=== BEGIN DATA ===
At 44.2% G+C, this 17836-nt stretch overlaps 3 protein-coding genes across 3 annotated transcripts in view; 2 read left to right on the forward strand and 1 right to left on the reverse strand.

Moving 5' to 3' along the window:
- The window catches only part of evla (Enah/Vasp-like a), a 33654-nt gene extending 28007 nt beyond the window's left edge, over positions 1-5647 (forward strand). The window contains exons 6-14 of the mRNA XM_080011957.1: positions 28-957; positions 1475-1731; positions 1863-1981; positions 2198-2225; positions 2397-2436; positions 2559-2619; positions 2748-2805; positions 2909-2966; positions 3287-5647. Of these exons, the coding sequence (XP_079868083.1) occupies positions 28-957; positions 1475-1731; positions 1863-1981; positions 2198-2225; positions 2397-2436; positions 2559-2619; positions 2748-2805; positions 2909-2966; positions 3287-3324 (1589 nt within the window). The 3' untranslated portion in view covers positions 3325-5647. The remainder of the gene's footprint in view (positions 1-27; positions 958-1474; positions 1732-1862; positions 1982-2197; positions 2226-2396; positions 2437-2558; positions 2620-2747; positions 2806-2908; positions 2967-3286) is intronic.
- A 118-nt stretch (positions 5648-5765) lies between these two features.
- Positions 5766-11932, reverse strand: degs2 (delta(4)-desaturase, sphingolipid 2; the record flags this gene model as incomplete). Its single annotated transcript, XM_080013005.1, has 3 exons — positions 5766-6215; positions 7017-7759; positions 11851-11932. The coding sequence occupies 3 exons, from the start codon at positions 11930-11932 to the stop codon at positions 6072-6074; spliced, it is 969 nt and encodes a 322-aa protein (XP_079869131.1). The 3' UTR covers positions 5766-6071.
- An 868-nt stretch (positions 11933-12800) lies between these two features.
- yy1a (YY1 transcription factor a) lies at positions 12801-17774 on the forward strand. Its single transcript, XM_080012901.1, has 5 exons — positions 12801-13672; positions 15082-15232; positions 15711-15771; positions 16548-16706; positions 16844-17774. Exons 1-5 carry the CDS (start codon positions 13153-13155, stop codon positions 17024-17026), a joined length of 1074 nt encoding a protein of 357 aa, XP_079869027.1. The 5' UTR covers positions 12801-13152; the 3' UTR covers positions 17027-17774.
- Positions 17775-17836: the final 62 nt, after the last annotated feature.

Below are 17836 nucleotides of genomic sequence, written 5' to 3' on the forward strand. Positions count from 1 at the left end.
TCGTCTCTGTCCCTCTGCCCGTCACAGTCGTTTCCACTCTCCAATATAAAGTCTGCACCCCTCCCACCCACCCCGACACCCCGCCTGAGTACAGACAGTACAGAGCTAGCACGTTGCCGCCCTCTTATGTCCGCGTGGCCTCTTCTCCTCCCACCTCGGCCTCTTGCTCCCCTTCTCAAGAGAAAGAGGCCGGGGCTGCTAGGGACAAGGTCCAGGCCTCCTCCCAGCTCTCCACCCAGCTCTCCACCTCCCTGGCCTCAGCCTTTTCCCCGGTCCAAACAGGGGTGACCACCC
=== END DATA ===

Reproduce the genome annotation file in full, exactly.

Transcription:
At 44.2% G+C, this 17836-nt stretch overlaps 3 protein-coding genes across 3 annotated transcripts in view; 2 read left to right on the forward strand and 1 right to left on the reverse strand.

Moving 5' to 3' along the window:
- The window catches only part of evla (Enah/Vasp-like a), a 33654-nt gene extending 28007 nt beyond the window's left edge, over positions 1-5647 (forward strand). The window contains exons 6-14 of the mRNA XM_080011957.1: positions 28-957; positions 1475-1731; positions 1863-1981; positions 2198-2225; positions 2397-2436; positions 2559-2619; positions 2748-2805; positions 2909-2966; positions 3287-5647. Of these exons, the coding sequence (XP_079868083.1) occupies positions 28-957; positions 1475-1731; positions 1863-1981; positions 2198-2225; positions 2397-2436; positions 2559-2619; positions 2748-2805; positions 2909-2966; positions 3287-3324 (1589 nt within the window). The 3' untranslated portion in view covers positions 3325-5647. The remainder of the gene's footprint in view (positions 1-27; positions 958-1474; positions 1732-1862; positions 1982-2197; positions 2226-2396; positions 2437-2558; positions 2620-2747; positions 2806-2908; positions 2967-3286) is intronic.
- A 118-nt stretch (positions 5648-5765) lies between these two features.
- Positions 5766-11932, reverse strand: degs2 (delta(4)-desaturase, sphingolipid 2; the record flags this gene model as incomplete). Its single annotated transcript, XM_080013005.1, has 3 exons — positions 5766-6215; positions 7017-7759; positions 11851-11932. The coding sequence occupies 3 exons, from the start codon at positions 11930-11932 to the stop codon at positions 6072-6074; spliced, it is 969 nt and encodes a 322-aa protein (XP_079869131.1). The 3' UTR covers positions 5766-6071.
- An 868-nt stretch (positions 11933-12800) lies between these two features.
- yy1a (YY1 transcription factor a) lies at positions 12801-17774 on the forward strand. Its single transcript, XM_080012901.1, has 5 exons — positions 12801-13672; positions 15082-15232; positions 15711-15771; positions 16548-16706; positions 16844-17774. Exons 1-5 carry the CDS (start codon positions 13153-13155, stop codon positions 17024-17026), a joined length of 1074 nt encoding a protein of 357 aa, XP_079869027.1. The 5' UTR covers positions 12801-13152; the 3' UTR covers positions 17027-17774.
- Positions 17775-17836: the final 62 nt, after the last annotated feature.

Below are 17836 nucleotides of genomic sequence, written 5' to 3' on the forward strand. Positions count from 1 at the left end.
TCGTCTCTGTCCCTCTGCCCGTCACAGTCGTTTCCACTCTCCAATATAAAGTCTGCACCCCTCCCACCCACCCCGACACCCCGCCTGAGTACAGACAGTACAGAGCTAGCACGTTGCCGCCCTCTTATGTCCGCGTGGCCTCTTCTCCTCCCACCTCGGCCTCTTGCTCCCCTTCTCAAGAGAAAGAGGCCGGGGCTGCTAGGGACAAGGTCCAGGCCTCCTCCCAGCTCTCCACCCAGCTCTCCACCTCCCTGGCCTCAGCCTTTTCCCCGGTCCAAACAGGGGTGACCACCC